Australia yesterday brushed off threats by China over a visit by the Dalai Lama and called on Beijing to respect Canberra's political system.
China warned on Tuesday that relations between the two countries could be harmed by the Tibetan spiritual leader's 10-day visit and a planned meeting with Australian Prime Minister John Howard.
China is a major trading partner for Australia, with its insatiable demand for energy fueling a mining boom in the nation, but Australian Foreign Minister Alexander Downer said the Dalai Lama would never be denied a visa.
"China has a very different political system to Australia's, but I'd ask the Chinese to respect the way our culture and our political system works," he told Sky News TV.
"This is one of the world's great liberal democracies and someone like the Dalai Lama would always be able to come to Australia," he said.
Downer made a point, however, of stressing that the Nobel Peace Prize winner was viewed in Australia as a religious leader, not a politician.
The 71-year-old Dalai Lama has led a Tibetan government-in-exile in India since 1959 after fleeing a failed uprising against Chinese rule.
He is accused by Beijing of being a "splittist" who seeks independence for Tibet, but says he is simply seeking a degree of autonomy for his homeland, which China has ruled since sending in troops to "liberate" the region in 1951.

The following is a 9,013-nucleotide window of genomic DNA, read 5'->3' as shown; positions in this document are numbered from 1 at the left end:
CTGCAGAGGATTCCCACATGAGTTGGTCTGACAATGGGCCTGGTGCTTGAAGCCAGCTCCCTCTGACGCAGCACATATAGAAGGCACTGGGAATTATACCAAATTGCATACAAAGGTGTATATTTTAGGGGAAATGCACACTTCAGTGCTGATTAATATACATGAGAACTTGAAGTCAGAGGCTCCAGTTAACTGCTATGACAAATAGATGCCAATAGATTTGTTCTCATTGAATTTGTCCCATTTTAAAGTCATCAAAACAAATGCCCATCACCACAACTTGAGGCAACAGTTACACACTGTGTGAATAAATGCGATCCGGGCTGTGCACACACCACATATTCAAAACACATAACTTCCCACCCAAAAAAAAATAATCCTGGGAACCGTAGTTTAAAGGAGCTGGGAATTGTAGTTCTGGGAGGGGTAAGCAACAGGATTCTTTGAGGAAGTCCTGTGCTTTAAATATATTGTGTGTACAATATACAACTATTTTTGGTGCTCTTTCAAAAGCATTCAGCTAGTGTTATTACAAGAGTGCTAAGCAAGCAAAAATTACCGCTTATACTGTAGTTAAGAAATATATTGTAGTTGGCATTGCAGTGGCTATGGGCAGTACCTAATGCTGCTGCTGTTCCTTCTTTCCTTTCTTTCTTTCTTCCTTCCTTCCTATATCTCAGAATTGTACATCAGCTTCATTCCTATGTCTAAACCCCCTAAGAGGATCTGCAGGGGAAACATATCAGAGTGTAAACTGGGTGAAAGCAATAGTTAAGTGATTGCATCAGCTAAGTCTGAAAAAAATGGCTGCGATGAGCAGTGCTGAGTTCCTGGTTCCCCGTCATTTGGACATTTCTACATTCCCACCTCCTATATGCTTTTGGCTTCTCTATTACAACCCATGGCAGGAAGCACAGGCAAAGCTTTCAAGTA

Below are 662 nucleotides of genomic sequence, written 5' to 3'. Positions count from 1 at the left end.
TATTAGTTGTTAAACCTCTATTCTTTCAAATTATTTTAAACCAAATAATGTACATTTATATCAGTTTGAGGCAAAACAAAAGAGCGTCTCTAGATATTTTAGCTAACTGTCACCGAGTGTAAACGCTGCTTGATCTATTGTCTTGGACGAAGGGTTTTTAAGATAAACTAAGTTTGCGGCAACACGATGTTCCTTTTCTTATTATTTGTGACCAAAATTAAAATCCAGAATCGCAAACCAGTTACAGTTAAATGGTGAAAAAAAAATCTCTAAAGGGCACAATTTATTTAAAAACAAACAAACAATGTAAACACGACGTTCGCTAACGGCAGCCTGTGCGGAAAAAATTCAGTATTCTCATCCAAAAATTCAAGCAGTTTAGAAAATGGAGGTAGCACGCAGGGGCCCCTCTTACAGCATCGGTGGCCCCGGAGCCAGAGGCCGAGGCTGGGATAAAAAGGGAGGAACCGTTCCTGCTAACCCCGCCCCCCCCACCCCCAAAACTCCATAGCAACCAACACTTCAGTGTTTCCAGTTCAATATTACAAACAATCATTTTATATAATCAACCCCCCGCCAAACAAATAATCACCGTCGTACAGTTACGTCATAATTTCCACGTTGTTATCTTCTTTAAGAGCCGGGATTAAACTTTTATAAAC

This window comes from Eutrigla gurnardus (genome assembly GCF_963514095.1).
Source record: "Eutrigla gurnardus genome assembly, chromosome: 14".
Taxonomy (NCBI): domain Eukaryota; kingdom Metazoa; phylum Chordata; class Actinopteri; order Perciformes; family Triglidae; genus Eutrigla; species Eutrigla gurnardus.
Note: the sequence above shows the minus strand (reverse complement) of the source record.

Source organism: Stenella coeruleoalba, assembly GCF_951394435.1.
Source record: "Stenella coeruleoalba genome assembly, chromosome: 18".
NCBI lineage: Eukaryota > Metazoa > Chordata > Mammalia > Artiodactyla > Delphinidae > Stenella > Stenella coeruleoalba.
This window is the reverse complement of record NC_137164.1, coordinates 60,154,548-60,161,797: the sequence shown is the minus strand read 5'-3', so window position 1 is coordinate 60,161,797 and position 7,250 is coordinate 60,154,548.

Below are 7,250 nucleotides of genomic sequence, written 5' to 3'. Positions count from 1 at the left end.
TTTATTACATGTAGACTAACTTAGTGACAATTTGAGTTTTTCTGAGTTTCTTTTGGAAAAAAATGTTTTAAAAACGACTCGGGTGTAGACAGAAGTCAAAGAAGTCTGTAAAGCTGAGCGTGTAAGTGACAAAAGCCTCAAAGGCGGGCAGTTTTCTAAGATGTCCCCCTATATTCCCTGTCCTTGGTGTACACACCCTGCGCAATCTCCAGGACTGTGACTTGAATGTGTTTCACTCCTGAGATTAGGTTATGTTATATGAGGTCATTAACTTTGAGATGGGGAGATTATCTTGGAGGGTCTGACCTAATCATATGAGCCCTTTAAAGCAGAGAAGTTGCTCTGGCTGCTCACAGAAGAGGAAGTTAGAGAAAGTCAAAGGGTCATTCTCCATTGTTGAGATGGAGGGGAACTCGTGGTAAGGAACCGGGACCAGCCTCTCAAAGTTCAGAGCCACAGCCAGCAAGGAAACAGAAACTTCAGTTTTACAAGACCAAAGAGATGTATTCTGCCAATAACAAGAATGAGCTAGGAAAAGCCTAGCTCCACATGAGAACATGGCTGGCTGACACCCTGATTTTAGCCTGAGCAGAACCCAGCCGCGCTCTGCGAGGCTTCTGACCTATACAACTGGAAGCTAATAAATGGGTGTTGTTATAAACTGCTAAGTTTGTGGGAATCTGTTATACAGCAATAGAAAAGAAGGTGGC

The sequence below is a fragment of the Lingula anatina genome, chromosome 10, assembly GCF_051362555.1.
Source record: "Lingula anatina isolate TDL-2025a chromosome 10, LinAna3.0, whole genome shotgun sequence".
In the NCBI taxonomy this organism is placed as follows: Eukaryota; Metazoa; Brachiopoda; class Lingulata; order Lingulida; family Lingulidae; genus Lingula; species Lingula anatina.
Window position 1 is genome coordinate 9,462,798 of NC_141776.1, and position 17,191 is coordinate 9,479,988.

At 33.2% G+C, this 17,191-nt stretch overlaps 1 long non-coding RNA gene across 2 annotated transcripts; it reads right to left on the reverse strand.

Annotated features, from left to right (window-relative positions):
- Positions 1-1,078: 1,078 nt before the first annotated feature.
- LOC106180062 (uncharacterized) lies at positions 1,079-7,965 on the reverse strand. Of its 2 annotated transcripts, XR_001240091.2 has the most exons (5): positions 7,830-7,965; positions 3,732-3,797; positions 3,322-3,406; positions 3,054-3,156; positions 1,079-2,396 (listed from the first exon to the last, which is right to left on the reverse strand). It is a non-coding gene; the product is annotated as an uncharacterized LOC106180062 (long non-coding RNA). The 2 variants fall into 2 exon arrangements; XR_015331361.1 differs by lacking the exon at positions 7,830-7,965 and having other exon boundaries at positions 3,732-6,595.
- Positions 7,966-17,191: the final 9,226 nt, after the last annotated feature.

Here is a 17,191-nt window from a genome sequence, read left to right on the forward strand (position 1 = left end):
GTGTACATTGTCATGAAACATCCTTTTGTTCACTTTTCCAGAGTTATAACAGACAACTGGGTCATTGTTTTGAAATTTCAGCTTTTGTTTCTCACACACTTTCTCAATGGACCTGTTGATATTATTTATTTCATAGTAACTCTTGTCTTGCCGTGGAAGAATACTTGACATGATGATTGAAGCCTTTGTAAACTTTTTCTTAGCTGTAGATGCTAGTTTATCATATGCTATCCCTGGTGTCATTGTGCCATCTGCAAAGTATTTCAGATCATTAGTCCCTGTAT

"Obviously while he's in our country we'll make up our own minds who meets with him but in doing that we greet him as a religious leader," Downer said.
"It has no implications for our views about Chinese sovereignty over Tibet or other political issues." he said.
Australia accepted that Tibet was part of China, he said.
"We obviously want China to adhere to international norms of human rights in Tibet, we want the traditional culture of Tibet to be respected and retained and beyond that I reiterate we are happy for Tibet to be part of China," he said.
Downer said he could "comfort" Beijing with an assurance that the Dalai Lama was not using Australia as a platform to argue for an independent Tibet.
Relations with China were strong and of mutual benefit, he said when asked if the visit would damage ties with Beijing.
"These decisions are a matter for them, but I would have thought it was in both Australia and China's best interest to recognize this visit for what it is -- which is a visit by a religious leader," he said.
Meanwhile, Australian Trade Minister Warren Truss said he was confident the controversy over the visit would not affect negotiations over a free trade agreement with China.
"I'm confident that our relationship is firm and solid and we will be able to negotiate with China to achieve a satisfactory outcome and that these meetings will not be a permanent impediment," he said.
The Dalai Lama goes on to New Zealand next week, where the government has refused to say whether Prime Minister Helen Clark will meet him.
"I'm still considering next week's diary," Clark told reporters yesterday during a visit to Brisbane in Australia.
New Zealand Foreign Minister Winston Peters will meet the Dalai Lama next Tuesday in a private capacity rather than as a minister, his spokesman said. The meeting will not be held in Peters' ministerial office.
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